That meant I had two buy two booklets to be 'complete'. But I only collected used, so there was little chance of getting a complete booklet unless I bought it cancelled-to-order from their philatelic bureau.
A complete run of stamps in a pre-printed album looks really good, and the pre-installed mounts do save a great deal of time - but at quite a cost. For some countries the pages for extra years cost more than the stamps they will hold. And the range of the collection is dictated by the album publisher, sometimes also a catalogue publisher.
If the album has spaces for booklet panes as well as the single stamps, then you need two copies. To avoid being caught out you have to develop the skill to guess what the publisher will and will not include, because the new year pages are often published in late spring, which will be after some of its contents have gone off-sale at the philatelic bureau.
I was reminded of this by two recent tips in the US Linn's Stamp News, in a column which alerts readers to fast-moving stamps. More often highlighting moves in US stamps the last two issues have mentioned the UK's 2009 Charles Darwin and 2010 Classic Album Covers issues, specifically the stamps with conventional gum from, the prestige stamp books. Because the 'over-the-counter' stamps were self-adhesive in both cases, the ones with 'water-activated' gum warrant separate catalogue listings, not just as complete booklets but as individual stamps and panes.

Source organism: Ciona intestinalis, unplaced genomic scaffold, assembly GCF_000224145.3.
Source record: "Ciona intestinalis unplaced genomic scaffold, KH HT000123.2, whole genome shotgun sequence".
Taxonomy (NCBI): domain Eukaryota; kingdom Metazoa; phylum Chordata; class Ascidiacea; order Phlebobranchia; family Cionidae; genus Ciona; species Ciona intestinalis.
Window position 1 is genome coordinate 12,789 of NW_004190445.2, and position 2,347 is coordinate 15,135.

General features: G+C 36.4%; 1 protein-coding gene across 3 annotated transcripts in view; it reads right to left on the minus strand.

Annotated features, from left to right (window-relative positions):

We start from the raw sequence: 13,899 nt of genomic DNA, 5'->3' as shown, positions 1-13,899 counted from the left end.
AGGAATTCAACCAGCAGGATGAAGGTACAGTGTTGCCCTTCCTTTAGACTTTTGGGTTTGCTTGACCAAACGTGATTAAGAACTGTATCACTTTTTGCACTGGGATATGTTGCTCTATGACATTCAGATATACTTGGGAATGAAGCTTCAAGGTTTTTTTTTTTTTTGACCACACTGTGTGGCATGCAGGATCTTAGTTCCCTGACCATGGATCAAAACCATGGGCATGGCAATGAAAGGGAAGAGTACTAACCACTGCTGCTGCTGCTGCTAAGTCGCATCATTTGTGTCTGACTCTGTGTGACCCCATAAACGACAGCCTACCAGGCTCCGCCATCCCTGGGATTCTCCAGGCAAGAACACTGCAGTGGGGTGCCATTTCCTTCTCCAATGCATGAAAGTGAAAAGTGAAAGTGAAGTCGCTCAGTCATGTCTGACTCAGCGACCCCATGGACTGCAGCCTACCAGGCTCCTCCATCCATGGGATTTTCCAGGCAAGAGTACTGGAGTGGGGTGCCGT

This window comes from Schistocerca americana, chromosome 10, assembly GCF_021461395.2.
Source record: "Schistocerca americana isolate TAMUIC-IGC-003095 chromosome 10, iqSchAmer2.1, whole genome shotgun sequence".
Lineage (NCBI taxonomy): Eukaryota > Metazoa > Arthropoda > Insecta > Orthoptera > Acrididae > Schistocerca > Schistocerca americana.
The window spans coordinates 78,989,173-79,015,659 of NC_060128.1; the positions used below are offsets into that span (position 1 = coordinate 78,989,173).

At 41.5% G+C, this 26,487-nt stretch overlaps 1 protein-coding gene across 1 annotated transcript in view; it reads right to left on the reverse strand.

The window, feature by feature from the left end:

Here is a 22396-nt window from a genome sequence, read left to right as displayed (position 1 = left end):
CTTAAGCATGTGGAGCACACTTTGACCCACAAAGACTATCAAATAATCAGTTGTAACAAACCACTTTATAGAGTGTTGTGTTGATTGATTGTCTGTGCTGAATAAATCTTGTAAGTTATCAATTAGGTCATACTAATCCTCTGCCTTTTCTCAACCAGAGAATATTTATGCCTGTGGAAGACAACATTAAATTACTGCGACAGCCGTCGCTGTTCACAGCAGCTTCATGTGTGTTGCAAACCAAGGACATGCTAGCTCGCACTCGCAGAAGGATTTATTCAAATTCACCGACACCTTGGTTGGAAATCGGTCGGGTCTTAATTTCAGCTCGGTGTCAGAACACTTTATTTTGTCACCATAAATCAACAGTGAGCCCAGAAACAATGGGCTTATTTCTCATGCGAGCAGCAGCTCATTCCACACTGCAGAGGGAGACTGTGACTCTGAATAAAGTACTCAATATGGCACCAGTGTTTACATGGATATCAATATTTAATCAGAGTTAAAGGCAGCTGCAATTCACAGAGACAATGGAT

In Stanley Gibbons' Concise catalogue for 2011 (published after the Album Covers had been taken off sale) these 10 are priced at a massive £24 - just 15 months after they were issued with an original face value of £3.90. Similarly the 2009 Darwin set (face value £3.43) is listed at £26 mint and used.
With increasing face values and number of issues, dealers are not holding large stocks of recent issues, and this - coupled with increased demand from owners of the latest album supplement - leads to increased prices. So be alert: anticipate what will be in the supplement while the stamps are still available. There are some that you just won't be able to get cheaper than original face value! You won't find them in discount postage boxes.